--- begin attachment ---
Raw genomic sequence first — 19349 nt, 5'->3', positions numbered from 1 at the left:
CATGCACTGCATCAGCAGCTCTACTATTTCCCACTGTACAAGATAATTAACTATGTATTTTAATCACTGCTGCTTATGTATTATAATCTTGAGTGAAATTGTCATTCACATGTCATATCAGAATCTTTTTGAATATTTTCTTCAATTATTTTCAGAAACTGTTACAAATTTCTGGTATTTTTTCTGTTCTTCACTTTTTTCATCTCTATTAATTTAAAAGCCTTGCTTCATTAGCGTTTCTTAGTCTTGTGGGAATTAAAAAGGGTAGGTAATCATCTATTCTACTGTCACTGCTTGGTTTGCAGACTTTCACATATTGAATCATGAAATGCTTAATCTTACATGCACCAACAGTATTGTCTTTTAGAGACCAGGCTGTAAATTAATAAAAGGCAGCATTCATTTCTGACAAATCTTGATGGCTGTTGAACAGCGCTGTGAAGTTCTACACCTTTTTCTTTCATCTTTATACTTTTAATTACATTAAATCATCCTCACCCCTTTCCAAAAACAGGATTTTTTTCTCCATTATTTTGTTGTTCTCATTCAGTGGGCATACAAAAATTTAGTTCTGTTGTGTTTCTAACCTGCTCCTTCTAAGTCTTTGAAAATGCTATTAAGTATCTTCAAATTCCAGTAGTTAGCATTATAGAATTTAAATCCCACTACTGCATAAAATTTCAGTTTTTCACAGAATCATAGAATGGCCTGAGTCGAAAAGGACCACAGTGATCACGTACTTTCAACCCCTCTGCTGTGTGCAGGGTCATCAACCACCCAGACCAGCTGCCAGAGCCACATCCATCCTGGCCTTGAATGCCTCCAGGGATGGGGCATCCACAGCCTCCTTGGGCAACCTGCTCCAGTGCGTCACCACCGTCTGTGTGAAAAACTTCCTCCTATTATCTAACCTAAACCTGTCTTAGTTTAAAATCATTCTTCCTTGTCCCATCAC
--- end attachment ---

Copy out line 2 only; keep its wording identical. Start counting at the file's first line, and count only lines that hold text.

CATGCACTGCATCAGCAGCTCTACTATTTCCCACTGTACAAGATAATTAACTATGTATTTTAATCACTGCTGCTTATGTATTATAATCTTGAGTGAAATTGTCATTCACATGTCATATCAGAATCTTTTTGAATATTTTCTTCAATTATTTTCAGAAACTGTTACAAATTTCTGGTATTTTTTCTGTTCTTCACTTTTTTCATCTCTATTAATTTAAAAGCCTTGCTTCATTAGCGTTTCTTAGTCTTGTGGGAATTAAAAAGGGTAGGTAATCATCTATTCTACTGTCACTGCTTGGTTTGCAGACTTTCACATATTGAATCATGAAATGCTTAATCTTACATGCACCAACAGTATTGTCTTTTAGAGACCAGGCTGTAAATTAATAAAAGGCAGCATTCATTTCTGACAAATCTTGATGGCTGTTGAACAGCGCTGTGAAGTTCTACACCTTTTTCTTTCATCTTTATACTTTTAATTACATTAAATCATCCTCACCCCTTTCCAAAAACAGGATTTTTTTCTCCATTATTTTGTTGTTCTCATTCAGTGGGCATACAAAAATTTAGTTCTGTTGTGTTTCTAACCTGCTCCTTCTAAGTCTTTGAAAATGCTATTAAGTATCTTCAAATTCCAGTAGTTAGCATTATAGAATTTAAATCCCACTACTGCATAAAATTTCAGTTTTTCACAGAATCATAGAATGGCCTGAGTCGAAAAGGACCACAGTGATCACGTACTTTCAACCCCTCTGCTGTGTGCAGGGTCATCAACCACCCAGACCAGCTGCCAGAGCCACATCCATCCTGGCCTTGAATGCCTCCAGGGATGGGGCATCCACAGCCTCCTTGGGCAACCTGCTCCAGTGCGTCACCACCGTCTGTGTGAAAAACTTCCTCCTATTATCTAACCTAAACCTGTCTTAGTTTAAAATCATTCTTCCTTGTCCCATCAC